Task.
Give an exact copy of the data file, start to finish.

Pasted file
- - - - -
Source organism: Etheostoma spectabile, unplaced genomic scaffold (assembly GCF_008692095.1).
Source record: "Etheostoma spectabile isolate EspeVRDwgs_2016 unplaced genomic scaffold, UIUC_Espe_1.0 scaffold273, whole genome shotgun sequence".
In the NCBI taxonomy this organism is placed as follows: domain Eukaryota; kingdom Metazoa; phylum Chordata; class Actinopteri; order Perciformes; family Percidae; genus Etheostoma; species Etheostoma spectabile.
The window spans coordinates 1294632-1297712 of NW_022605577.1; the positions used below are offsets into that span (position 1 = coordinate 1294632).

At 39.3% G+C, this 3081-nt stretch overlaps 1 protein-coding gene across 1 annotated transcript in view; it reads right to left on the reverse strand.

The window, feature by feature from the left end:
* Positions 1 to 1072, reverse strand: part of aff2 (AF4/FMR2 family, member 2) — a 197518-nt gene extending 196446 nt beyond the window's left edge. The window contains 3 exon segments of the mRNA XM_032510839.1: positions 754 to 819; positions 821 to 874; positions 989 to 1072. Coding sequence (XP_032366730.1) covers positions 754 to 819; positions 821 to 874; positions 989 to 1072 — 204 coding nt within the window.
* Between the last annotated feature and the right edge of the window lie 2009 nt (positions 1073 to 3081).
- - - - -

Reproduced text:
Source organism: Etheostoma spectabile, unplaced genomic scaffold (assembly GCF_008692095.1).
Source record: "Etheostoma spectabile isolate EspeVRDwgs_2016 unplaced genomic scaffold, UIUC_Espe_1.0 scaffold273, whole genome shotgun sequence".
In the NCBI taxonomy this organism is placed as follows: domain Eukaryota; kingdom Metazoa; phylum Chordata; class Actinopteri; order Perciformes; family Percidae; genus Etheostoma; species Etheostoma spectabile.
The window spans coordinates 1294632-1297712 of NW_022605577.1; the positions used below are offsets into that span (position 1 = coordinate 1294632).

At 39.3% G+C, this 3081-nt stretch overlaps 1 protein-coding gene across 1 annotated transcript in view; it reads right to left on the reverse strand.

The window, feature by feature from the left end:
* Positions 1 to 1072, reverse strand: part of aff2 (AF4/FMR2 family, member 2) — a 197518-nt gene extending 196446 nt beyond the window's left edge. The window contains 3 exon segments of the mRNA XM_032510839.1: positions 754 to 819; positions 821 to 874; positions 989 to 1072. Coding sequence (XP_032366730.1) covers positions 754 to 819; positions 821 to 874; positions 989 to 1072 — 204 coding nt within the window.
* Between the last annotated feature and the right edge of the window lie 2009 nt (positions 1073 to 3081).